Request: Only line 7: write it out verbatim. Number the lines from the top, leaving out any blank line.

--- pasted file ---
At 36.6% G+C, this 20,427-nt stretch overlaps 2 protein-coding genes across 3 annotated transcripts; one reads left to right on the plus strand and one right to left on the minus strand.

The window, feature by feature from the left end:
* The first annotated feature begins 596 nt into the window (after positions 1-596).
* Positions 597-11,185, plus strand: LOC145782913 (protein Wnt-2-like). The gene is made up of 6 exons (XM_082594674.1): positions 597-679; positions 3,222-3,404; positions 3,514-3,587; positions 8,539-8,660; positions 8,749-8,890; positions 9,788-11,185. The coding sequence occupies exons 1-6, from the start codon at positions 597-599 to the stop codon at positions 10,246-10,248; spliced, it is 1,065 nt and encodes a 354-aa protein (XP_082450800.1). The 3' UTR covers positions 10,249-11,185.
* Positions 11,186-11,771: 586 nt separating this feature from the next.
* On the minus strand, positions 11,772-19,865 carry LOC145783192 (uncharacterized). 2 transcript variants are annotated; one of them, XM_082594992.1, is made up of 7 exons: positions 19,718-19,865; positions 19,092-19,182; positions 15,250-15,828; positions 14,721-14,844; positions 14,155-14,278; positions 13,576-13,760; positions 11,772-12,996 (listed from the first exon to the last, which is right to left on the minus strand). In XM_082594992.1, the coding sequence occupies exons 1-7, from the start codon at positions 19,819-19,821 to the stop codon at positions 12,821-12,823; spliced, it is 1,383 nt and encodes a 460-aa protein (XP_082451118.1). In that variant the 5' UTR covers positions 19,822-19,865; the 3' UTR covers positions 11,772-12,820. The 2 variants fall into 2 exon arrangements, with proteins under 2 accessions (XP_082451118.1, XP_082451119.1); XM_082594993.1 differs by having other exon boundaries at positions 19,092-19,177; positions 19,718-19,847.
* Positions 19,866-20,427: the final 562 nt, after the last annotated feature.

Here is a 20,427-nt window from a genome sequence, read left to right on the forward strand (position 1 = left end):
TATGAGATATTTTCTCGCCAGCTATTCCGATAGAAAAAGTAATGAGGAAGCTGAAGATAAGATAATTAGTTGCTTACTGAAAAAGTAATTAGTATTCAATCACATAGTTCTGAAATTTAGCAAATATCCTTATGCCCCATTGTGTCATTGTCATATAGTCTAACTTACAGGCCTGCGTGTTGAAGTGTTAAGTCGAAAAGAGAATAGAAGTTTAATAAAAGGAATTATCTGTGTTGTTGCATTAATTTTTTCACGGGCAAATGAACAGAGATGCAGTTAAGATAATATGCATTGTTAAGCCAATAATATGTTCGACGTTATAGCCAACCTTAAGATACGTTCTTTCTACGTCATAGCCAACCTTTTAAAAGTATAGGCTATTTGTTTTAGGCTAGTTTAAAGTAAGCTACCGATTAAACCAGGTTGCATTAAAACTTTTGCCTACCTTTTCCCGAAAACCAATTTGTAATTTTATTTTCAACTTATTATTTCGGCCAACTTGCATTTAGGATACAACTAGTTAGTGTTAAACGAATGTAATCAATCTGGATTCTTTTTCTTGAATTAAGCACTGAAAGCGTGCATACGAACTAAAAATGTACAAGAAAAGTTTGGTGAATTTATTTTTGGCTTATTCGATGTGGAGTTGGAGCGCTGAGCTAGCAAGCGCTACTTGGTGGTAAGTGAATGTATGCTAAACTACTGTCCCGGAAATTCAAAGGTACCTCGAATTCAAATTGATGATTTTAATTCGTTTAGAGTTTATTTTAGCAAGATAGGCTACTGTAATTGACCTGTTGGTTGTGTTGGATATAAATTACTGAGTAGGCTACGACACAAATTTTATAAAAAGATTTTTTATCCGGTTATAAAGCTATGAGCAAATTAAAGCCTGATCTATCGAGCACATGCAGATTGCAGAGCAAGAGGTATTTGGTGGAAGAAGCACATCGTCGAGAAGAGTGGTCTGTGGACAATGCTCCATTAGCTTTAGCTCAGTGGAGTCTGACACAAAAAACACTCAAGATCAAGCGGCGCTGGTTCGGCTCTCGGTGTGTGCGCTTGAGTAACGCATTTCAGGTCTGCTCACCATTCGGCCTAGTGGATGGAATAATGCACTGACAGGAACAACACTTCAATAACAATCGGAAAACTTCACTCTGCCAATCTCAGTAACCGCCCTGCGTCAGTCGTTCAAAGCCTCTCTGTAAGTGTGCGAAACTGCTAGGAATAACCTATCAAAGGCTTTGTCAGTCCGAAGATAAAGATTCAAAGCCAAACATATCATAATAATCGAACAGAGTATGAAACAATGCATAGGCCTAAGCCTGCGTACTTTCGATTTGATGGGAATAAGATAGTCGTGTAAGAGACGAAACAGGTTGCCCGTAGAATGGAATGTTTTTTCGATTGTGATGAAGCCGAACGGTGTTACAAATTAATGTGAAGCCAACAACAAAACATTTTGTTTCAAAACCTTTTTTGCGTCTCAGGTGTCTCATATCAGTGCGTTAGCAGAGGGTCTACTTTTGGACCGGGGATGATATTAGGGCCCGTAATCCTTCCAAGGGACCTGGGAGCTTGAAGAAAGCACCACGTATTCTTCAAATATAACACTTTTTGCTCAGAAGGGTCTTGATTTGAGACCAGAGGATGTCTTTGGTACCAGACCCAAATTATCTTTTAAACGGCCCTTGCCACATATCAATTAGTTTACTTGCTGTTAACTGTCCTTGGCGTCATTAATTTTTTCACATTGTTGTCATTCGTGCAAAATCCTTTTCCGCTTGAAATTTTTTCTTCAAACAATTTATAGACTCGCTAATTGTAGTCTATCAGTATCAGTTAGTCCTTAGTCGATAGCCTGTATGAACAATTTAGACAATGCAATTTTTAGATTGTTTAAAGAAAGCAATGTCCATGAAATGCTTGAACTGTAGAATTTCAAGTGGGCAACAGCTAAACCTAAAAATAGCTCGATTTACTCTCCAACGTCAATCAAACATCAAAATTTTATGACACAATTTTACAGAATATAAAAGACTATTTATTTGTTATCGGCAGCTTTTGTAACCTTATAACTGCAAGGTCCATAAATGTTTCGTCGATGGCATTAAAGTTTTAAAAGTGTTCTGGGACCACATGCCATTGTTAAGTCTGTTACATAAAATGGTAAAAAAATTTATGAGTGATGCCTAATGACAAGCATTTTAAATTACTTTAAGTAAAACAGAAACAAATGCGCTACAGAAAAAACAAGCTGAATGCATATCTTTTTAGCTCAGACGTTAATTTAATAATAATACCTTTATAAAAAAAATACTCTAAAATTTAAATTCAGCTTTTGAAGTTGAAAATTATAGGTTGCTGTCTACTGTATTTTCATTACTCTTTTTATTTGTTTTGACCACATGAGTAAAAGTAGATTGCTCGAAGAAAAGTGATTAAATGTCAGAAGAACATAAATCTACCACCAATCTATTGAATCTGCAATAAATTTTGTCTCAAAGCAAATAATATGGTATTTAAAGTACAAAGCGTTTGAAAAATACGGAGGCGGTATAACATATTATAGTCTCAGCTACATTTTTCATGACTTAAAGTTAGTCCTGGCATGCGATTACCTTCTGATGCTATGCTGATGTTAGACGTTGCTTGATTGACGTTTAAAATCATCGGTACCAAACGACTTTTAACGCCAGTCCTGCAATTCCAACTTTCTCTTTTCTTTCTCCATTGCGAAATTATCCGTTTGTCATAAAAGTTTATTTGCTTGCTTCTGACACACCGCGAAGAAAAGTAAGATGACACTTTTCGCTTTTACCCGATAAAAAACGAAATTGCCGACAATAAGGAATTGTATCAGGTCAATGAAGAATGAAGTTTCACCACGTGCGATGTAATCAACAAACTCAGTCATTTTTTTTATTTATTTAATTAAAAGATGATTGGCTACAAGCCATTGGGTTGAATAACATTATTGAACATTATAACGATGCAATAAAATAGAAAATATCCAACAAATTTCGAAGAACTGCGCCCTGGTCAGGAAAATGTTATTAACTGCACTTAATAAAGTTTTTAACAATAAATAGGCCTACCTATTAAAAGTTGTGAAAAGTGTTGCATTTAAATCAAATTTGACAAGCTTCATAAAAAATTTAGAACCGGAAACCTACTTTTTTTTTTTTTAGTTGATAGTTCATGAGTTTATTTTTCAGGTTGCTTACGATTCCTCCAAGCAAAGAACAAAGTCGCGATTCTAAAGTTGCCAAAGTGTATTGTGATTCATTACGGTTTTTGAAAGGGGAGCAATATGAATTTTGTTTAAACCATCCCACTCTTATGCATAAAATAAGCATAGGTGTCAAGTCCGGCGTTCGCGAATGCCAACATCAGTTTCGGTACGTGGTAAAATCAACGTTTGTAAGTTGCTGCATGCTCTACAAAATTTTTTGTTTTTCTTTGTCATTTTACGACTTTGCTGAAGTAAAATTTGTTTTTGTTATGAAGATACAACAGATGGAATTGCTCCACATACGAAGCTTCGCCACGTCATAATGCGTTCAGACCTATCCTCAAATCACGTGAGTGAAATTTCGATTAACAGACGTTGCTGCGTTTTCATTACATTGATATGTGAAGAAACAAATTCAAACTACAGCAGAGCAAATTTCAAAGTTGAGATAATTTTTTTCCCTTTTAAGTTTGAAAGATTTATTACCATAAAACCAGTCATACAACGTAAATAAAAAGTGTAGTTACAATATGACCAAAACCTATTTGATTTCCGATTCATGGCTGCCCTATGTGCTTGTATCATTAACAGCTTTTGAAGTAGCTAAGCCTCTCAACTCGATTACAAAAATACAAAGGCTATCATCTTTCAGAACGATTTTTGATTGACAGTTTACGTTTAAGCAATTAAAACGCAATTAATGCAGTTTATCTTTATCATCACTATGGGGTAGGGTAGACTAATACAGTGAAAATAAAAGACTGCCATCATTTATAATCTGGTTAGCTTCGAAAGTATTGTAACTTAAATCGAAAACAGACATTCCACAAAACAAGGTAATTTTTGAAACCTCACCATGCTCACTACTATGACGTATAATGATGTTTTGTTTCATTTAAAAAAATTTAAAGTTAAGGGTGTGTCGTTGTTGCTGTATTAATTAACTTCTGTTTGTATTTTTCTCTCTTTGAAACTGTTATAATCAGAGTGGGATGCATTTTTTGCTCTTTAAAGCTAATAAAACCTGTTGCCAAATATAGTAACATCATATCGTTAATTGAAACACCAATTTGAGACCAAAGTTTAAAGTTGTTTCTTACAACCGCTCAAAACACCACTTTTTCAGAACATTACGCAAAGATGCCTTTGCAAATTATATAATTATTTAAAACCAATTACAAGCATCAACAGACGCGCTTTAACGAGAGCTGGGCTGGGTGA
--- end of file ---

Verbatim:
* Positions 19,866-20,427: the final 562 nt, after the last annotated feature.